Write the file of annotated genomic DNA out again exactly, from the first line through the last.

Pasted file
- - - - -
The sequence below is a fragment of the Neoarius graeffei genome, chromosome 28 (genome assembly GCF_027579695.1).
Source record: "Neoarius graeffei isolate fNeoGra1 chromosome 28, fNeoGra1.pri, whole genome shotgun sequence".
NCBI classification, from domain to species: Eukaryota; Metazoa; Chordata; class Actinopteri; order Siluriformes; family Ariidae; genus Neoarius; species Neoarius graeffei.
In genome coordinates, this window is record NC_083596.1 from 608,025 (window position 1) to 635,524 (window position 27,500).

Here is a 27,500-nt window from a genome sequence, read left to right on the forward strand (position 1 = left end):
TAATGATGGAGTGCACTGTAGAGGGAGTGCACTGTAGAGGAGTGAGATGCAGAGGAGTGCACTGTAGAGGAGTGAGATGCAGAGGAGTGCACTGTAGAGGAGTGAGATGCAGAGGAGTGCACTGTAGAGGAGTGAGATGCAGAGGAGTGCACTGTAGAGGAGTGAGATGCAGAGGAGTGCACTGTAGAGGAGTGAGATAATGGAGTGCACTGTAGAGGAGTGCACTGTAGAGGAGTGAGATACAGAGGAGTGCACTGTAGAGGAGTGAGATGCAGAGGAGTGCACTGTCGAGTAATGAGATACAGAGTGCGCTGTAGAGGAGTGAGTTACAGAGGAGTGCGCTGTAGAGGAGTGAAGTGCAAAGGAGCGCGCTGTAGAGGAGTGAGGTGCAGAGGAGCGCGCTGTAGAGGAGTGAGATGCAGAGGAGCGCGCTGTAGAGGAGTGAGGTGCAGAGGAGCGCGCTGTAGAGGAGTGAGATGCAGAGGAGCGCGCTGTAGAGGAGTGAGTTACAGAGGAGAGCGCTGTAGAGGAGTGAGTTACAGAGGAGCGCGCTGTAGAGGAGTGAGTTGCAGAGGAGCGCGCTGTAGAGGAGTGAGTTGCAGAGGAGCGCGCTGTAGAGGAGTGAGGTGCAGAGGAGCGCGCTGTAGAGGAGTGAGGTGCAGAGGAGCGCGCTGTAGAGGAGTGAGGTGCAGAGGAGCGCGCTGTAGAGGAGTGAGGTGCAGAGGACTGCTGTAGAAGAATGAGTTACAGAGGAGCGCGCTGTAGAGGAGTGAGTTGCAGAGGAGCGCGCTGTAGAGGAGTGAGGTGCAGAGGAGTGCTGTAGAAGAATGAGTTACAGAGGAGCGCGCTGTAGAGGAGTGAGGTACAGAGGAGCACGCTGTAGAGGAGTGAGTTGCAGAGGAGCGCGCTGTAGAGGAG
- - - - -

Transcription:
The sequence below is a fragment of the Neoarius graeffei genome, chromosome 28 (genome assembly GCF_027579695.1).
Source record: "Neoarius graeffei isolate fNeoGra1 chromosome 28, fNeoGra1.pri, whole genome shotgun sequence".
NCBI classification, from domain to species: Eukaryota; Metazoa; Chordata; class Actinopteri; order Siluriformes; family Ariidae; genus Neoarius; species Neoarius graeffei.
In genome coordinates, this window is record NC_083596.1 from 608,025 (window position 1) to 635,524 (window position 27,500).

Here is a 27,500-nt window from a genome sequence, read left to right on the forward strand (position 1 = left end):
TAATGATGGAGTGCACTGTAGAGGGAGTGCACTGTAGAGGAGTGAGATGCAGAGGAGTGCACTGTAGAGGAGTGAGATGCAGAGGAGTGCACTGTAGAGGAGTGAGATGCAGAGGAGTGCACTGTAGAGGAGTGAGATGCAGAGGAGTGCACTGTAGAGGAGTGAGATGCAGAGGAGTGCACTGTAGAGGAGTGAGATAATGGAGTGCACTGTAGAGGAGTGCACTGTAGAGGAGTGAGATACAGAGGAGTGCACTGTAGAGGAGTGAGATGCAGAGGAGTGCACTGTCGAGTAATGAGATACAGAGTGCGCTGTAGAGGAGTGAGTTACAGAGGAGTGCGCTGTAGAGGAGTGAAGTGCAAAGGAGCGCGCTGTAGAGGAGTGAGGTGCAGAGGAGCGCGCTGTAGAGGAGTGAGATGCAGAGGAGCGCGCTGTAGAGGAGTGAGGTGCAGAGGAGCGCGCTGTAGAGGAGTGAGATGCAGAGGAGCGCGCTGTAGAGGAGTGAGTTACAGAGGAGAGCGCTGTAGAGGAGTGAGTTACAGAGGAGCGCGCTGTAGAGGAGTGAGTTGCAGAGGAGCGCGCTGTAGAGGAGTGAGTTGCAGAGGAGCGCGCTGTAGAGGAGTGAGGTGCAGAGGAGCGCGCTGTAGAGGAGTGAGGTGCAGAGGAGCGCGCTGTAGAGGAGTGAGGTGCAGAGGAGCGCGCTGTAGAGGAGTGAGGTGCAGAGGACTGCTGTAGAAGAATGAGTTACAGAGGAGCGCGCTGTAGAGGAGTGAGTTGCAGAGGAGCGCGCTGTAGAGGAGTGAGGTGCAGAGGAGTGCTGTAGAAGAATGAGTTACAGAGGAGCGCGCTGTAGAGGAGTGAGGTACAGAGGAGCACGCTGTAGAGGAGTGAGTTGCAGAGGAGCGCGCTGTAGAGGAG